Akathisia is most often seen as a side effect of antipsychotic medications, but has other causes as well:
- Antipsychotics such as haloperidol (Haldol), droperidol, pimozide, trifluoperazine, amisulpride, risperidone, aripiprazole (Abilify), ziprasidone and asenapine (Saphris). Less common in sedating antipsychotics such as zuclopenthixol (Cisordinol) or chlorpromazine where anticholinergic and antihistaminergic effects counteract akathisia to a degree.
- SSRIs, such as fluoxetine (Prozac). It has also been documented with the use of paroxetine (Paxil). Akathisia has been studied as the mechanism by which SSRI-induced suicidality occurs.
- Other antidepressants, such as venlafaxine (Effexor), the tricyclics and trazodone (Desyrel).
- Certain anti-emetic drugs, particularly the dopamine blockers, such as metoclopramide (Reglan), prochlorperazine (Compazine), and promethazine.
- Antihistamines, such as cyproheptadine or diphenhydramine.
- Opioid withdrawal.
- Barbiturates withdrawal.
- Cocaine withdrawal (Mostly in heavy and long-term users).
- Amphetamines and any stimulant (including coffee, tea, tobacco, etc.).
- Benzodiazepine, and alcohol withdrawal.
- gamma-Hydroxybutyric acid (GHB)
- Chondromalacia patellae, resulting in discomfort when knees are bent.
- Serotonin syndrome.
The 2006 UK study by Healy, Herxheimer, and Menkes observed that akathisia is often miscoded in antidepressant clinical trials as "agitation, emotional lability, and hyperkinesis (overactivity)". The study further points out that misdiagnosis of akathisia as simple motor restlessness occurs, but that this is more properly classed as dyskinesia. Healy, et al., further show links between antidepressant-induced akathisia and violence, including suicide, as akathisia can "exacerbate psychopathology." The study goes on to state that there is extensive clinical evidence correlating akathisia with SSRI use, showing that approximately ten times as many patients on SSRIs as those on placebos showed symptoms severe enough to drop out of a trial (5.0% compared to 0.5%).
Akathisia can be reduced by withdrawing or decreasing the dose of the causative agent, or by administering other drugs, though the latter proves many times to be counter-productive unless the person administering and managing the drugs has an extensive knowledge of neurobiology and pharmacokinetics. The first-line treatment of akathisia is usually propranolol. Benzodiazepines such as clonazepam are also effective to a certain degree. Benztropine, procyclidine and trihexyphenidyl can also be used.
See also 
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- Levodopa addiction - Tack - 2007 - Acta Psychiatrica Scandinavica - Wiley Online Library
- Psychic Akathisia Journal of Clinical Psychopharmacology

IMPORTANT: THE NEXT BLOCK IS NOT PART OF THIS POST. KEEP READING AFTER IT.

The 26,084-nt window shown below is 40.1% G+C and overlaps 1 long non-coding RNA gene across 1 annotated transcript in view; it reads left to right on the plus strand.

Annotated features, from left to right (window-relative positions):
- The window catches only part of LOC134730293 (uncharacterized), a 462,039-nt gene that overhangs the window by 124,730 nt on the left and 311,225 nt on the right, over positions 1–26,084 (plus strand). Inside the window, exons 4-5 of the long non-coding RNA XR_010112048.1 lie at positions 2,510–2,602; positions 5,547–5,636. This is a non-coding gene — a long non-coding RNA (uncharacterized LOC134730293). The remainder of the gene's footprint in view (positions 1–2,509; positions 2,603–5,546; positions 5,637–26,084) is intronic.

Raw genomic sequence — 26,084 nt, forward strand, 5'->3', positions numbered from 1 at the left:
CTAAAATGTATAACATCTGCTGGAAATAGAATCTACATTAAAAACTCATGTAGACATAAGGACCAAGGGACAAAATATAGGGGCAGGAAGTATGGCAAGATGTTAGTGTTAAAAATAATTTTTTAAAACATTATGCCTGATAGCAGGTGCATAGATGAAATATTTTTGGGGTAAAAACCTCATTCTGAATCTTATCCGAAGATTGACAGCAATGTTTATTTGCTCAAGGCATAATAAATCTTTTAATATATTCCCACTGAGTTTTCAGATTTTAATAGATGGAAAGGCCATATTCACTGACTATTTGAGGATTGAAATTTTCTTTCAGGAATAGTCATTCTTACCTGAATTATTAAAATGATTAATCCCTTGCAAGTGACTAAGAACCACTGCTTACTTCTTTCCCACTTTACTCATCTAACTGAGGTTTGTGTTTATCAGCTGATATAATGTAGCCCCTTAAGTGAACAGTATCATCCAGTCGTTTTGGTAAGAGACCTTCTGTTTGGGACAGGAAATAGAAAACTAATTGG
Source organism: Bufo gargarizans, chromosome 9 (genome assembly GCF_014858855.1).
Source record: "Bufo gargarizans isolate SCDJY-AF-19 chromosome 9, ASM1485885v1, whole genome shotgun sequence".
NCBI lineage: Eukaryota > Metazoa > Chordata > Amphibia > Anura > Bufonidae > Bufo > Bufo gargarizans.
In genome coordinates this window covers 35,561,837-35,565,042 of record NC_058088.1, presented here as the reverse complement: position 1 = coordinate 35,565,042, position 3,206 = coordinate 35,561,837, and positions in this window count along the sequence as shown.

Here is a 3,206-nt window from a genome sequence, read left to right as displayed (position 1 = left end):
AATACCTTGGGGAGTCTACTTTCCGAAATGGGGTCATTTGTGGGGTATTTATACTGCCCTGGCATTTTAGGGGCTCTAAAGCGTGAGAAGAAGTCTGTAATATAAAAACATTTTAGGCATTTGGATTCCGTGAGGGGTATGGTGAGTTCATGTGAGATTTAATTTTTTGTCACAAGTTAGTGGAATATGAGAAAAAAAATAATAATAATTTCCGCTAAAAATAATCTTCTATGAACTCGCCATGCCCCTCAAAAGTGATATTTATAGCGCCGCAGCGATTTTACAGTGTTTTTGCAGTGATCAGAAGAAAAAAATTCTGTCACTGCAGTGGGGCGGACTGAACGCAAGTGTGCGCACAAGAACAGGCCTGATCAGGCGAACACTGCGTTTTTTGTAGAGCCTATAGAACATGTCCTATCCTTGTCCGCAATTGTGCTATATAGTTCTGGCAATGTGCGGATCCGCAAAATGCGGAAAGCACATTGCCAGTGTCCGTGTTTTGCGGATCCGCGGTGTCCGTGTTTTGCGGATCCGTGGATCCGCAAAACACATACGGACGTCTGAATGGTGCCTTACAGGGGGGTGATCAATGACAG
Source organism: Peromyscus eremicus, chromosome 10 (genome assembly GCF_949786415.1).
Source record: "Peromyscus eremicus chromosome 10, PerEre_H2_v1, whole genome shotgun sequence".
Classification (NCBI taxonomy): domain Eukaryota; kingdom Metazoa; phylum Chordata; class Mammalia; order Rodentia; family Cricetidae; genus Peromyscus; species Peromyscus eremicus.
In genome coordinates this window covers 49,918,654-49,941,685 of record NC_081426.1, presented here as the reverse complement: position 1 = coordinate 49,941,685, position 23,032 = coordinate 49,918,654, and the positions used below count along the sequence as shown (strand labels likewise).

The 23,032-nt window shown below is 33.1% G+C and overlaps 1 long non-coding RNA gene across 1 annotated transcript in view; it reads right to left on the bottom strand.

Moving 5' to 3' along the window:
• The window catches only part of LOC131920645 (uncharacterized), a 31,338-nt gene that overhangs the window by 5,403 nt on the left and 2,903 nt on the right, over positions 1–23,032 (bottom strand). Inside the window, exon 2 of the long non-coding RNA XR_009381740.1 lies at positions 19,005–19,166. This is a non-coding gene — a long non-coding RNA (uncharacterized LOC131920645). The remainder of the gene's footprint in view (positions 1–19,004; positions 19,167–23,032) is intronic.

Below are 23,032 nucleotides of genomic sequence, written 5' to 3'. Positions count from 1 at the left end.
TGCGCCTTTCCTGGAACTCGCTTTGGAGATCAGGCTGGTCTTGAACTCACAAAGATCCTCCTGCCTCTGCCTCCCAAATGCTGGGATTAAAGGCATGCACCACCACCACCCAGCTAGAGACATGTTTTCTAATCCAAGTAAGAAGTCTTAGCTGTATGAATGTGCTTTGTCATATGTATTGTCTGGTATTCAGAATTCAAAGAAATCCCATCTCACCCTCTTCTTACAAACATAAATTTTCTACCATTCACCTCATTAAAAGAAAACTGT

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- Page 299, Akathisia and restless legs, By Perminder Sachdev
- Barnes TR (1989). "A rating scale for drug-induced akathisia". The British Journal of Psychiatry : the journal of mental science 154 (5): 672–6. doi:10.1192/bjp.154.5.672. PMID 2574607.
- Barnes TR (2003). "The Barnes Akathisia Rating Scale—revisited". J. Psychopharmacol. (Oxford) 17 (4): 365–70. doi:10.1177/0269881103174013. PMID 14870947.
- Martin Brüne (2002-05). "Ladislav Haskovec and 100 Years of Akathisia". The American Journal of Psychiatry. Retrieved 2010-09-26.
- Pavel Mohr, Jan Volavka (2002). "Ladislav Haskovec and akathisia: 100th anniversary". The British Journal of Psychiatry. Retrieved 26 September 2010.
- Berrios G.E. (1995). "Lad Haskovec and akathisia". History of Psychiatry 6: 243–251.
- Healy D, Herxheimer A, Menkes DB (2006). "Antidepressants and Violence: Problems at the Interface of Medicine and Law". PLoS Med. 3 (9): e372. doi:10.1371/journal.pmed.0030372. PMC 1564177. PMID 16968128.
- Akagi H, Kumar TM (2002). "Akathisia: overlooked at a cost". BMJ 324 (7352): 1506–7. doi:10.1136/bmj.324.7352.1506. PMC 1123446. PMID 12077042.
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- Hansen L (2003). "Fluoxetine dose-increment related akathisia in depression: implications for clinical care, recognition and management of selective serotonin reuptake inhibitor-induced akathisia". J. Psychopharmacol. (Oxford) 17 (4): 451–2. doi:10.1177/0269881103174003. PMID 14870959.
- ADHD Medications - Actions and Side Effects
- Lerner V, Bergman J, Statsenko N, Miodownik C (2004). "Vitamin B6 treatment in acute neuroleptic-induced akathisia: a randomized, double-blind, placebo-controlled study". The Journal of clinical psychiatry 65 (11): 1550–4. doi:10.4088/JCP.v65n1118. PMID 15554771.